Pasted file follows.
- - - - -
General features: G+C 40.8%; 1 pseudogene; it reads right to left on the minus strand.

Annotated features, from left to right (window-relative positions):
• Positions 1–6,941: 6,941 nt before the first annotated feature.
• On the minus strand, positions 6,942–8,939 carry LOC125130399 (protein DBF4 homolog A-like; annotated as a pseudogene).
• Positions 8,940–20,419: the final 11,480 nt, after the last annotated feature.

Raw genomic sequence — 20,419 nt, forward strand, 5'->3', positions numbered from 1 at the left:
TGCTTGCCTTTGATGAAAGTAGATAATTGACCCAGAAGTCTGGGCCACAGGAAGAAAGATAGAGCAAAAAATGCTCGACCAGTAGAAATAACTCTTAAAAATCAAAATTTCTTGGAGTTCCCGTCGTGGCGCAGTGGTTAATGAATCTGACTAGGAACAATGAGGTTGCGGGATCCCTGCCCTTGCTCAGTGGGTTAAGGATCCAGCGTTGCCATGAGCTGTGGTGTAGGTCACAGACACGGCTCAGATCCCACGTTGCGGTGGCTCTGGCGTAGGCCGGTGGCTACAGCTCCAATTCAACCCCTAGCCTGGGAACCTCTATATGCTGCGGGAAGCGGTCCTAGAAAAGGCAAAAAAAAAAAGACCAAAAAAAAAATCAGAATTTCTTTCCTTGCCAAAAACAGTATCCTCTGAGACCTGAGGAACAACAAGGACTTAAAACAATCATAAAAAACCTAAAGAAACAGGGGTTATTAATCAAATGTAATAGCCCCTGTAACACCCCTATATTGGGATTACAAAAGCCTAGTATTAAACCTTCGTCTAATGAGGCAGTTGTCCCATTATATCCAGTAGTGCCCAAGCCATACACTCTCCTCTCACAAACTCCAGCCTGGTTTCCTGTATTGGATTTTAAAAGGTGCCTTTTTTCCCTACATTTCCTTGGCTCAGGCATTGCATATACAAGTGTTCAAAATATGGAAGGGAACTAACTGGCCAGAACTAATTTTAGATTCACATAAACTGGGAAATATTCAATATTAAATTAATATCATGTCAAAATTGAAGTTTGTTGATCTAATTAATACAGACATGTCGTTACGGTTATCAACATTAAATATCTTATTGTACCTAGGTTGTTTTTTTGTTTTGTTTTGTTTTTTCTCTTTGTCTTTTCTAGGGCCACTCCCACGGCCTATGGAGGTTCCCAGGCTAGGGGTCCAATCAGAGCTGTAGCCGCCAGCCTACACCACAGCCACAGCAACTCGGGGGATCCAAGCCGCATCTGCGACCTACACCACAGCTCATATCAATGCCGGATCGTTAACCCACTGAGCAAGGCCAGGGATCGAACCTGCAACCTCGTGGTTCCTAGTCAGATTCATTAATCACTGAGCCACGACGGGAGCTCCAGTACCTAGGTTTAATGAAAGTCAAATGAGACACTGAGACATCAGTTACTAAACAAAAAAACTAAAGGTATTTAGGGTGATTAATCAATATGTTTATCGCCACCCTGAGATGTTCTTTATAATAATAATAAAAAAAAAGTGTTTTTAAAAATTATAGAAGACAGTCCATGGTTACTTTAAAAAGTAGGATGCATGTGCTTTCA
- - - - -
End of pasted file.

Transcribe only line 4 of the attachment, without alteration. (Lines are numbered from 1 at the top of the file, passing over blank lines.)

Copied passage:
• On the minus strand, positions 6,942–8,939 carry LOC125130399 (protein DBF4 homolog A-like; annotated as a pseudogene).